Woodworker Stone and the Gigantic Tree



A woodworker named Stone travelled to State Qi and saw a gigantic oak tree inside a temple for the god of earth. The tree was large enough to shade thousands of oxen. It was a hundred spans around and rose as high as a mountain, its lowest branches some eighty feet above the ground, and dozens of them were large enough to be hollowed out into boats. Sightseers were packed in like at the marketplace but Stone barely gave it a glance, continuing along his way without stop for a moment. His apprentices all had a good look at the tree, and then ran to catch up.

They said, “Since we picked our axes to follow you, Master, we have never seen such beautiful material. You hardly looked at it and went on by. How can this be?”


“Enough!” Stone cried. “That wood is trash, and no good for anything. That’s why it has grown so old. Make a boat from it, and the boat will sink. For coffins, it rots fast. Make a pillar, and it will attract worms.”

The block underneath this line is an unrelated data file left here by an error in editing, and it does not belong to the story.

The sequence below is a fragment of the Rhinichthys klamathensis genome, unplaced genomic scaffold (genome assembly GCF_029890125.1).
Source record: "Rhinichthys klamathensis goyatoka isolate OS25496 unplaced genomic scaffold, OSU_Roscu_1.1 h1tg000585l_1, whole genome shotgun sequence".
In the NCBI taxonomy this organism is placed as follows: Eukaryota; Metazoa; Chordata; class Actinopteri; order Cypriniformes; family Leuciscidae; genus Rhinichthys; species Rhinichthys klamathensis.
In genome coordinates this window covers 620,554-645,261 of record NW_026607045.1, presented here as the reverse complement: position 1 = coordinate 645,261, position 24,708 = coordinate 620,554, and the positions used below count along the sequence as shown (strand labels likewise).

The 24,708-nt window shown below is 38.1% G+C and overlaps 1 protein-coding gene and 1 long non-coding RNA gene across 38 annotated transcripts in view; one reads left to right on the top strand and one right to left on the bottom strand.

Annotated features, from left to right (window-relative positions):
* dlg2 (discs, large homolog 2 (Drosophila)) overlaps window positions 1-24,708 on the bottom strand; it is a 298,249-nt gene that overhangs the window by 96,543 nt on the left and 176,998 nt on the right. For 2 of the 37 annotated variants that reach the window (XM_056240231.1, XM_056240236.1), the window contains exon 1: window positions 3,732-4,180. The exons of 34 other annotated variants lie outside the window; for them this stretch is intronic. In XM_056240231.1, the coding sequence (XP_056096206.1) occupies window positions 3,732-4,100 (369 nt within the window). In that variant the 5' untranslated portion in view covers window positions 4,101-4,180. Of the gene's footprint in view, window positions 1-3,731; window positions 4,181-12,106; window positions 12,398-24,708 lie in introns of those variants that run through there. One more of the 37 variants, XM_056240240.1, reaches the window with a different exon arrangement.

At night, this tree appeared in his dream and told Stone, “Have you seen enough of the miserable lives of those useful trees? When the fruit is ripe, they are stripped and peeled. Big branches break off, and the little ones drip sap from wounds. Their lives are cut short by you guys using axes and saws. It is the sad truth for all things in the world. That’s why I have striven so long to master the arts of uselessness, and it is useful for me. If I were of any use, there would not have been any chance for me to be living now. We are both things. Why pass judgement? Are you mere trash? Why call me trash?” (Chuang Tzu Chapter 4)
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